Connect to the West: Wyoming-Grown Wool and The Legacy of American Ranching
In the shadow of the Big Horn Mountain range sits Mountain Meadow Wool, an American spinning mill dedicated to preserving and protecting the American wool industry. In 2007, Mountain Meadow opened its doors offering fair trade prices and ecologically friendly practices to local Wyoming ranchers. Mountain Meadow is known for its unique Mountain Meadow Merino™—a springy, rustic, and unexpectedly soft wool.
This story of Mountain Meadow began more than 30 years ago when owner Karen Hostetler signed up for a weaving class at Colorado State University. Her love affair with fiber extended to knitting and spinning, which sustained her fiber passion while she raised seven children. In 2002, when her kids headed off to school, her interest in fiber expanded from personal crafting into a small business venture.
After visiting several yarn shops, she noticed that there was little-to-no fiber available from Wyoming, which piqued her interest. Karen began researching and to her dismay discovered the American wool industry had plummeted over the past 20 years, threatening the tradition and culture of local Basque sheepherders—shepherds of the windswept plains of Wyoming since the late 1800s.
Karen partnered with a friend, and together they set out on a journey to revitalize interest and added value to the sheep ranching industry while educating the public and offering top-quality, ecologically friendly yarns. Initially, they bought 400 lbs of wool from a local rancher, packed it, and hauled it up to Canada (the closest available wool processor at the time). Here, they were promptly stopped at the border crossing by several confused Canadian patrol guards. “They thought we were trying to smuggle something in the wool!” said Karen. After three hours of questions and searching, they were allowed passage into Canada returned home with 200 lbs of white, clean, beautiful wool, but they didn’t know where to go from there.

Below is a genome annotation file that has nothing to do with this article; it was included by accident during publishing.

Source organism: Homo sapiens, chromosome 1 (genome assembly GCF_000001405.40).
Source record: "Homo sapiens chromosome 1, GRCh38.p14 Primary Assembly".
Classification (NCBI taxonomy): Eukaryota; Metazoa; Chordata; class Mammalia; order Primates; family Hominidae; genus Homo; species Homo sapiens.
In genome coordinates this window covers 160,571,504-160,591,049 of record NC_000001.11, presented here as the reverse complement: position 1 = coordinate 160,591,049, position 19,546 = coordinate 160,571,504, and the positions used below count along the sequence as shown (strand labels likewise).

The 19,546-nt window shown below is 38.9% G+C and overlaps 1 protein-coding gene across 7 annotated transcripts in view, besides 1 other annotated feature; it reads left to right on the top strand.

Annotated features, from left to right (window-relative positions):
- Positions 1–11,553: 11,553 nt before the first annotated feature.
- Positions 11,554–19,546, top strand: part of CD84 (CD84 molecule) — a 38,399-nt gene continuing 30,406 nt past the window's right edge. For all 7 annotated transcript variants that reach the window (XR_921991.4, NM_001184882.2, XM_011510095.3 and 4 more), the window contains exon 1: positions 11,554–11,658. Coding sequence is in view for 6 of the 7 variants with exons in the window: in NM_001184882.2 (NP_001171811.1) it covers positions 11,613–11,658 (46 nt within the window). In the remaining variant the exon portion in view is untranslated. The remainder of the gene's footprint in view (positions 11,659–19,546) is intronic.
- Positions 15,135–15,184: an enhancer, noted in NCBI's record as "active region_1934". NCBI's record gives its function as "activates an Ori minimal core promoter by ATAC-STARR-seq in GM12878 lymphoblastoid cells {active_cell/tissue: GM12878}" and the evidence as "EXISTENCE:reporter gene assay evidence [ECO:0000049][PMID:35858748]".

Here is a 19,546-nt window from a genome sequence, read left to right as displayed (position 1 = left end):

Through a period of trial and error, help and advice from experts, and six grants through Small Business Innovative Research (SBIR), Mountain Meadow Wool was born. Karen currently works with sixteen local ranching families—each skein of yarn produced can be traced back to the source, connecting the knitter to the West and the story of Mountain Meadow Wool.
In our Fall 2017 issue of Interweave Knits, we featured the All Who Wander Cowl by Kyle Kunnecke, made in Mountain Meadow Wool Jackson, a worsted-weight, tonal merino. The famous J.RR. Tolkien “Not all who wander are lost” quote stitched across the cowl attracted attention; Karen was surprised with the amount of orders placed for Jackson, and she now offers the yarn kit on the Mountain Meadow website.
To learn more about Mountain Meadow Wool, the mill, their LEGACY YARN CLUB and to sample their yarns, go to their website and discover a gateway to the West.
All photos provided by Mountain Meadow Wool.